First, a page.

On Friday, May 30, Jim Daszenski (VP for Administration), Jennifer Snyder (VP for Professional Rights and Responsibilities), Kim Semder (VP for Contract Improvement), and I met with the Board and Dr. Dolan. All five members of the Board were present, which we felt (particularly on a Friday afternoon at 4:00!) was a mark of respect for GNTA. We had a very straightforward discussion, which lasted for about an hour.
We began by describing our dismay at the 2% salary figure. We explained that this appeared to be an opening shot across the bow in negotiations, nearly nine months prematurely, made worse by being public. We summarized our financial history for the last five years, reminding the Board of the sacrifices we made in the last and the current contracts. Kim described how we create a package of contract proposals through the CIC and how important that democratic process is to us as a union. We acknowledged the financial and community pressures that the Board is facing, but we also outlined the pressures GNTA members are feeling. We clearly communicated that we are committed to representing the interests of the faculty and negotiating a fair contract, no matter how long that takes.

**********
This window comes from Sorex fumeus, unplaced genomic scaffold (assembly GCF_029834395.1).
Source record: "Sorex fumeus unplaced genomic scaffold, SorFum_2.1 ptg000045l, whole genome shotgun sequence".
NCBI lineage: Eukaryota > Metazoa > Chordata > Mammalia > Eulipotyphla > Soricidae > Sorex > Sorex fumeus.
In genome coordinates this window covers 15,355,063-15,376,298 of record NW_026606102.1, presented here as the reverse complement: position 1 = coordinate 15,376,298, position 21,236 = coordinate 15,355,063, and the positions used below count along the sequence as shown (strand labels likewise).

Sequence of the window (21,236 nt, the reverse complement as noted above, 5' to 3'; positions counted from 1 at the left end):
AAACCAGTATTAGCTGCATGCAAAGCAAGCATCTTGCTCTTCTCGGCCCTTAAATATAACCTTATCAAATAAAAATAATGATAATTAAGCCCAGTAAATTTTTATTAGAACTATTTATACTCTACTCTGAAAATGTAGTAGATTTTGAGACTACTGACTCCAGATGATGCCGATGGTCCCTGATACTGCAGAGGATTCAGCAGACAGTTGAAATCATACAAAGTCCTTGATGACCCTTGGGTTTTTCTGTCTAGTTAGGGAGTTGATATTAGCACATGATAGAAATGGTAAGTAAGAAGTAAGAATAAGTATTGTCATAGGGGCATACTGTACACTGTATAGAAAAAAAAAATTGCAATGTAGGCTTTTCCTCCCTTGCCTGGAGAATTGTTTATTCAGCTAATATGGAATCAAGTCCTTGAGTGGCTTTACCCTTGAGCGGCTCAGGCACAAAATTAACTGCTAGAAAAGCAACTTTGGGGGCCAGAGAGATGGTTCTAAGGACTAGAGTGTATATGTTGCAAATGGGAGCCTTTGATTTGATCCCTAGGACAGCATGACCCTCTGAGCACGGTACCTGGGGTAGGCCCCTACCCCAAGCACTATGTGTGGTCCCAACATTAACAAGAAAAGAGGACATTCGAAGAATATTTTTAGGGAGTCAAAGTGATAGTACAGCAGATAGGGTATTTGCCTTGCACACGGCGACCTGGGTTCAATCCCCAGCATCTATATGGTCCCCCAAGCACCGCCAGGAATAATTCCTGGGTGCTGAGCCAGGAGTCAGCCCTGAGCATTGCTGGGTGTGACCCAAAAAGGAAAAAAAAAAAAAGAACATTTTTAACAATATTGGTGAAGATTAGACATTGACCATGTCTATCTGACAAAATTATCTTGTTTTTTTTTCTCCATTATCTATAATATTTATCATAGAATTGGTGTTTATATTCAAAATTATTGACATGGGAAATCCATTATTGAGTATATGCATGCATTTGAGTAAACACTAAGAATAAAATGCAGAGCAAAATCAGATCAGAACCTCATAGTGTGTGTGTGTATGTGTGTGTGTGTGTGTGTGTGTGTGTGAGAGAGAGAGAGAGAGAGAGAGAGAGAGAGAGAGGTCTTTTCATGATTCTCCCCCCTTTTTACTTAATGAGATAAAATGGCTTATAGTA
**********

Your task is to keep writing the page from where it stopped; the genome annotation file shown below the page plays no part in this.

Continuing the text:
The Board listened respectfully and asked several questions. President Barbara Berkowitz responded that a budget, particularly projected over a long term, is merely a blueprint, and that the Board could not possibly know a specific number to put in the personnel salary line prior to completed negotiations. She explained that they chose the 2% figure based on the 2% tax cap and that the Board recognizes that it is too early to speak about negotiations in concrete terms. Finally, she assured us that the Board intends to negotiate in good faith with us and is keeping an open mind.
We felt that the discussion was fruitful for both sides. We did caution the Board that we might break somewhat with tradition, should negotiations become protracted, and provide our members with more information about our progress than we have in the past. We do NOT feel that this blog, which is easily accessible to the public, is an appropriate forum for such information. To that end, PLEASE provide us with a personal email address for you by clicking the link below, if you haven’t already done so. It may become your only source of information on negotiations.
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